From clippings saved by the late Elsie Johnson.


Familiar Face Missing At Lexington School
Beloved Mrs. Tilson Has Retired After 51 Years in Classroom
By DORIS H. JARRETT, The Press-Scimitar Correspondent
Probably from Memphis Press-Scimitar
Date Unknown, On Scrapbook Page with 1959 Items

            LEXINGTON, Tenn.-When classes began at Lexington City School last week a familiar face was missing.

            Mrs. J. D. Tilson, long-time first grade and kindergarten teacher was not present. After teaching more than 50 years, Mrs. Tilson had retired.

            The past year her health had been poor, and it was getting hard to participate in the activities of nearly 30 kindergarten tots.

            Beginning her long teaching career as a very young woman in nearby Carroll County, she has had experience in all the grades. She first began in 1902, before her marriage, and taught in a one-teacher school. After moving to Henderson County, she left teaching briefly when her son, the late J. D. Tilson Jr., was born. But the love of children and the molding of young lives was still strong, and she returned to her chosen profession.

            In all she has taught 51 years, with only seven different places in the two counties. Thirty-three years were spent in Lexington City Schools, and she clearly recalls that eight years were with the third grade, 10 with the first and the remaining 15 in kindergarten.

            Her plans?

            To keep house in the lovely new brick home she and Mr. Tilson built after the 1956 tornado.


Sheriff, Raiders Nab "A1abama-Type" Still
Lexington Progress
Date Unknown, Probably 1959

            A 250 gallon "Alabama-type" still was destroyed by Sheriff George Teague Tuesday.

            Sheriff Teague, accompanied by Constables Walter Overman and Chester Crowe, nabbed the "factory" in the Mt. Gilead area.

            It was the 23rd still destroyed by Sheriff Teague since taking office.


Hats off to F. J. Azbill
Lexington Progress
November 23, 1961

            A man who has given much of his life to service of Lexington and Henderson County is F. J. Azbill, known far and wide as "squire". He'll be 87 next March 7, and in his life he can point with pride at 38 years' service as magistrate on the county court, plus service as alderman and city recorder of Lexington. Born in Henderson County, "Squire" has spent most of his life in and near Lexington and as a contractor and farmer. On Sept. 29, 1898, he married Miss Howard Parrish who died May 31, 1959. Mr. Azbill has a son and a daughter, one granddaughter and four great grandchildren. He is a Methodist. Hats off to "Squire" Azbill!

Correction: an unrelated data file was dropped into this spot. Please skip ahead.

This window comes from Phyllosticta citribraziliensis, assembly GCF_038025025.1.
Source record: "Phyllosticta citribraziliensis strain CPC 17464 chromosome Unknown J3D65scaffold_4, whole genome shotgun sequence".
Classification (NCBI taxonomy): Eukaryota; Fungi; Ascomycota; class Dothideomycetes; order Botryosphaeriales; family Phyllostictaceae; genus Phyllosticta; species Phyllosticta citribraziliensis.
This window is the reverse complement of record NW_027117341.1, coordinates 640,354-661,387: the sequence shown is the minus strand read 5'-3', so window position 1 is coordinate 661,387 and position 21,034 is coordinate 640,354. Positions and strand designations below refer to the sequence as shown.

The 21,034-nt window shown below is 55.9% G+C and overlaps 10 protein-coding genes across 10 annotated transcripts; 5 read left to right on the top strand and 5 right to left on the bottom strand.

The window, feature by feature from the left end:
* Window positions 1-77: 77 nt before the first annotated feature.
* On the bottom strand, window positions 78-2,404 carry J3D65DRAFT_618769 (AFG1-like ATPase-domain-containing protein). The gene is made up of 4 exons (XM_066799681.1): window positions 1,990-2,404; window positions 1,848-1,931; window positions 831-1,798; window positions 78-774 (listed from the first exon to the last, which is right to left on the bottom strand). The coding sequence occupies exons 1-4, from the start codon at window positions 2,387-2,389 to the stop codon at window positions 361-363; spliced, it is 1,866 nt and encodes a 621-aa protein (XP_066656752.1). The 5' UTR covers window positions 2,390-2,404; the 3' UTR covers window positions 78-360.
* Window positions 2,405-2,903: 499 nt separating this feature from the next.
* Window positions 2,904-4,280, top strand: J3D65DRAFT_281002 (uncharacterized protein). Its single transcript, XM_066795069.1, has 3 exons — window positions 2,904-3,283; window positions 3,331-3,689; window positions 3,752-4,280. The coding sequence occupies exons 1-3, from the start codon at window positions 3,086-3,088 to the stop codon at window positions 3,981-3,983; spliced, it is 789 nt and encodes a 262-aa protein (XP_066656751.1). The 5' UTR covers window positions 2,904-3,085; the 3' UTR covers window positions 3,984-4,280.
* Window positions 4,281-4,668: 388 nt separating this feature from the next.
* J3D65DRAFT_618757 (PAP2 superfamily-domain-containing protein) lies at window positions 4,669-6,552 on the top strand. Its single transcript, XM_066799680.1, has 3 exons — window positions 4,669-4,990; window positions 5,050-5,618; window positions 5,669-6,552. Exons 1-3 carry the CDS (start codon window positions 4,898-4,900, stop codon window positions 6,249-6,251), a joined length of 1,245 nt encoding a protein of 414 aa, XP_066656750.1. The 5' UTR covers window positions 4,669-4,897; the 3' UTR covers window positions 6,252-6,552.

Lexington Progress
December 14, 1981

BREAK IN-Fred Reeves and Martin McPeake show where thieves jimmied a lock on a rear door to Fred's Market last week, making off with 300 cartons of' cigarettes, 50 boxes of shotgun shells and $67.25 in cash. They didn't bother the Coke machine and didn't take any nickels or pennies in the haul. Mr. Reeves is offering a reward for information leading to arrest.


Hats Off to Samuel F. Holcomb
Lexington Progress
December 21, 1961

An above-average number of years-83, in fact-even combined with inclement weather generally falls to keep Samuel F. Holcomb off the job. And it's usually only bad weather that can keep him from fishing. Founder of Holcomb-Porter Co., Mr. Holcomb is on the job at the firm just about every day. He celebrated his 83rd birthday on Oct. 25. Born in Murray, Ky., and educated in schools there, Mr. Holcomb came to Lexington in 1932. He started in the produce business in Hollow Rock in 1902 for Lowry Bros. Produce Co. and purchased the business the following year. He then expanded it to include houses in Perryville, Parsons and Lexington. In fact, just a weak or so ago, Mr. Holcomb found the letter offering him a job with the Hollow Rock firm. He moved back to Murray in 1915. During his residence in Murray he was chairman of the school board for 20 years and was secretary of the Rotary Club 15 years. He was in the group that helped organize Murray College in 1923. Mr. Holcomb is a member of the Christian Church. In 1907 he married Miss Irene Porter and they have four children and seven gandchildren. Hats off to Mr. Holcomb! 


Lindsey Seeks Trustee Post
Lexington Progress
Date Unknown, 1962

            To the voters of Henderson County: